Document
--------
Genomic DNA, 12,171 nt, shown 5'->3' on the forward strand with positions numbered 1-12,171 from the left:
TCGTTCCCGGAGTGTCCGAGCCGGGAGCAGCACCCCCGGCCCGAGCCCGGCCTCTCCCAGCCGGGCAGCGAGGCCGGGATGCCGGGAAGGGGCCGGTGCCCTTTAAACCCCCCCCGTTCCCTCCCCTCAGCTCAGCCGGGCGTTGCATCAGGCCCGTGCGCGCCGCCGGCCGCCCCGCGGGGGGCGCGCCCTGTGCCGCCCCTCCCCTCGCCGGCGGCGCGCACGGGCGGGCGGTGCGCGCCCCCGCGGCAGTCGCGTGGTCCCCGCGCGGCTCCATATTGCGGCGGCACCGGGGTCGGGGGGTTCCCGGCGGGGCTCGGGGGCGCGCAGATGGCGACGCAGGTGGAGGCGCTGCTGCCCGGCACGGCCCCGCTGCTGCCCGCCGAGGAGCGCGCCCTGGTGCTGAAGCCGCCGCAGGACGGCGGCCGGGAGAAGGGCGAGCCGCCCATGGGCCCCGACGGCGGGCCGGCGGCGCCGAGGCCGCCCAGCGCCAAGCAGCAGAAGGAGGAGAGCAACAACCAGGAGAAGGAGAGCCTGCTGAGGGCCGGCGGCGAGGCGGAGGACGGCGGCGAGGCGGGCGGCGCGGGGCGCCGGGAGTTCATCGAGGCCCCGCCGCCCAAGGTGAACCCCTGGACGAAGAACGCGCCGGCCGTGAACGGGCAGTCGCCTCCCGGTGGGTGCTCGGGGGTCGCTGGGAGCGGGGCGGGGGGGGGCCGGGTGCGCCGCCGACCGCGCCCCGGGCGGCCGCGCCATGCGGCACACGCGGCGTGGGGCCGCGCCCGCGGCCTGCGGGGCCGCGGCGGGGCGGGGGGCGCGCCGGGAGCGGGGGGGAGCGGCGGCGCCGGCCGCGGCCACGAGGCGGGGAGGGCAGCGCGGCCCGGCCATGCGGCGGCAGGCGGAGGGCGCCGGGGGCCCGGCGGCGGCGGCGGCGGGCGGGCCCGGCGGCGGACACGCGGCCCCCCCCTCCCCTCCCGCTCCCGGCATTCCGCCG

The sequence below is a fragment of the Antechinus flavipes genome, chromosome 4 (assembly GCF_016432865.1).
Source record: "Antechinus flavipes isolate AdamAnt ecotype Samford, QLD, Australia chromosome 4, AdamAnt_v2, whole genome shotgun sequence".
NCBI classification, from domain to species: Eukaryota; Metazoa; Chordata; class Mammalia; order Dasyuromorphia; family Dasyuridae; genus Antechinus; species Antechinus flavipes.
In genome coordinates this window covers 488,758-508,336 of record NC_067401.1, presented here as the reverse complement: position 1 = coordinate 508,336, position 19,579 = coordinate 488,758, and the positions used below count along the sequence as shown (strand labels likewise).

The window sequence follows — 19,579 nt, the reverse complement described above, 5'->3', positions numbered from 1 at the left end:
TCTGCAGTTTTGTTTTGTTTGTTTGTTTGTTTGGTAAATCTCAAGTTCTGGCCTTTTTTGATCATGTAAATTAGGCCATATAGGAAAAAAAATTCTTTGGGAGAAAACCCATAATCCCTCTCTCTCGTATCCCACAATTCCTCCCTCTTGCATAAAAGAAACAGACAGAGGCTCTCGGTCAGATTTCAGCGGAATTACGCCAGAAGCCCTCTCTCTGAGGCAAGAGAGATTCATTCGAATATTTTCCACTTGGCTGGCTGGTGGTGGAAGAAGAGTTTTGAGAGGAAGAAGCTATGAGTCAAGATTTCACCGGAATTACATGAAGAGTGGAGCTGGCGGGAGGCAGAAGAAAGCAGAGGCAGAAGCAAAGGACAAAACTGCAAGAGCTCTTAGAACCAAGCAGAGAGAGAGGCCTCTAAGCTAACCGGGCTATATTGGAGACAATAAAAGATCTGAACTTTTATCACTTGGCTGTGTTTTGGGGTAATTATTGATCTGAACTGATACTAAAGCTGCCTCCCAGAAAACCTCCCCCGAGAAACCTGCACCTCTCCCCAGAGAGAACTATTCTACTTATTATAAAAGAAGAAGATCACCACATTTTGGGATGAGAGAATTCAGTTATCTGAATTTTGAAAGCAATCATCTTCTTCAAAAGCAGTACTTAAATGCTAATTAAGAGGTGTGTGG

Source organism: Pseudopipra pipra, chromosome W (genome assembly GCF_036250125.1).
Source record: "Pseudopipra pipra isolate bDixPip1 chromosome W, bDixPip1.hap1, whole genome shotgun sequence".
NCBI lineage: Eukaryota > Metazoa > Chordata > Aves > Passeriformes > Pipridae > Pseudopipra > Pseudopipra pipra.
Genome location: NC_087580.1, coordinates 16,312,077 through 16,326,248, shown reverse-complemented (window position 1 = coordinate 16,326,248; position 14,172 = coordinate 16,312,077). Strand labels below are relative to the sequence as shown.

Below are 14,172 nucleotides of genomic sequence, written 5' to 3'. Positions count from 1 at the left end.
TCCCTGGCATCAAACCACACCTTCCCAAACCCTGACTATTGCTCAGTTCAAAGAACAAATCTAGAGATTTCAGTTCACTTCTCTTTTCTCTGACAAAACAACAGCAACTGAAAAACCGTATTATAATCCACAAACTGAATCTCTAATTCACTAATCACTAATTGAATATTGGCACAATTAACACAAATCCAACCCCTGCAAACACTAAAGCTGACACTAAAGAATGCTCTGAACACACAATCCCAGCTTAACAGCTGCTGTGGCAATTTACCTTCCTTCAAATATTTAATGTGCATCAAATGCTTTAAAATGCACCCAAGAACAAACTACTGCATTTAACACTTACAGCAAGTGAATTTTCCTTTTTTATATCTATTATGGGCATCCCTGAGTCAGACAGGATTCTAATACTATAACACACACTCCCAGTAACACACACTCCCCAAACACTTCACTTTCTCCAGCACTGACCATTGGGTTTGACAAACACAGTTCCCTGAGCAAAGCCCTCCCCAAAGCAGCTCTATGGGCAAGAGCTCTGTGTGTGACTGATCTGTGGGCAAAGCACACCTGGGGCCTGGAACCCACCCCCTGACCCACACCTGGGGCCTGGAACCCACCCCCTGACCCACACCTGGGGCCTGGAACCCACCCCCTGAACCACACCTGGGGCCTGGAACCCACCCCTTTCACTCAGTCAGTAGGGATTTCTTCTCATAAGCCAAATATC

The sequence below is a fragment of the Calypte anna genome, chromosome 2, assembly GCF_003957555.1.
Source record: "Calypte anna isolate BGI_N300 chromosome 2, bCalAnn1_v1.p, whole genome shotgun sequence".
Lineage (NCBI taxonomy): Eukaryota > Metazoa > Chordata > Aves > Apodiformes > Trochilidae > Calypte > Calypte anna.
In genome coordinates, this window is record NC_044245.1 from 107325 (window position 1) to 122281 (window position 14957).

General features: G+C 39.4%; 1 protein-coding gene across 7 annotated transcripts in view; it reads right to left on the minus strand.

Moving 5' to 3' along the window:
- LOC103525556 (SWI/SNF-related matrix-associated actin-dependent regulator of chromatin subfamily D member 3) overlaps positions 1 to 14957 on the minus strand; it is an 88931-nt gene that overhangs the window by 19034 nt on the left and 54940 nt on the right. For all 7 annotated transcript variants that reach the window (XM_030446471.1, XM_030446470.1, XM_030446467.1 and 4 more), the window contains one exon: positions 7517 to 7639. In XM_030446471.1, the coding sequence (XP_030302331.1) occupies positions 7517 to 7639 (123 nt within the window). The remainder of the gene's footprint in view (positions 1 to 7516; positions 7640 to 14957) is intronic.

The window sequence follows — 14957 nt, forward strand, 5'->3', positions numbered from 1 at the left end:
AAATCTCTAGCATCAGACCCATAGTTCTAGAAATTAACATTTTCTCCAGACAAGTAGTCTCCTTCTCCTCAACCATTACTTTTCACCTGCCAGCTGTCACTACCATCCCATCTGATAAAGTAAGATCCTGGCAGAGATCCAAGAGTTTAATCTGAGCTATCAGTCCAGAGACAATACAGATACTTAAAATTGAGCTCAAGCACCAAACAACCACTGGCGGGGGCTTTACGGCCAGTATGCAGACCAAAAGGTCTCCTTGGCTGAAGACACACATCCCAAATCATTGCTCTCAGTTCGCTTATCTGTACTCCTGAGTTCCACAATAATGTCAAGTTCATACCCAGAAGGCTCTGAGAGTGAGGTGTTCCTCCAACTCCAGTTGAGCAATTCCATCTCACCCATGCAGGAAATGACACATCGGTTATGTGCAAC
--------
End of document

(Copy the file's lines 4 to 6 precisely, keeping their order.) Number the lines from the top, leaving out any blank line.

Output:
Source record: "Antechinus flavipes isolate AdamAnt ecotype Samford, QLD, Australia chromosome 4, AdamAnt_v2, whole genome shotgun sequence".
NCBI classification, from domain to species: Eukaryota; Metazoa; Chordata; class Mammalia; order Dasyuromorphia; family Dasyuridae; genus Antechinus; species Antechinus flavipes.
In genome coordinates this window covers 488,758-508,336 of record NC_067401.1, presented here as the reverse complement: position 1 = coordinate 508,336, position 19,579 = coordinate 488,758, and the positions used below count along the sequence as shown (strand labels likewise).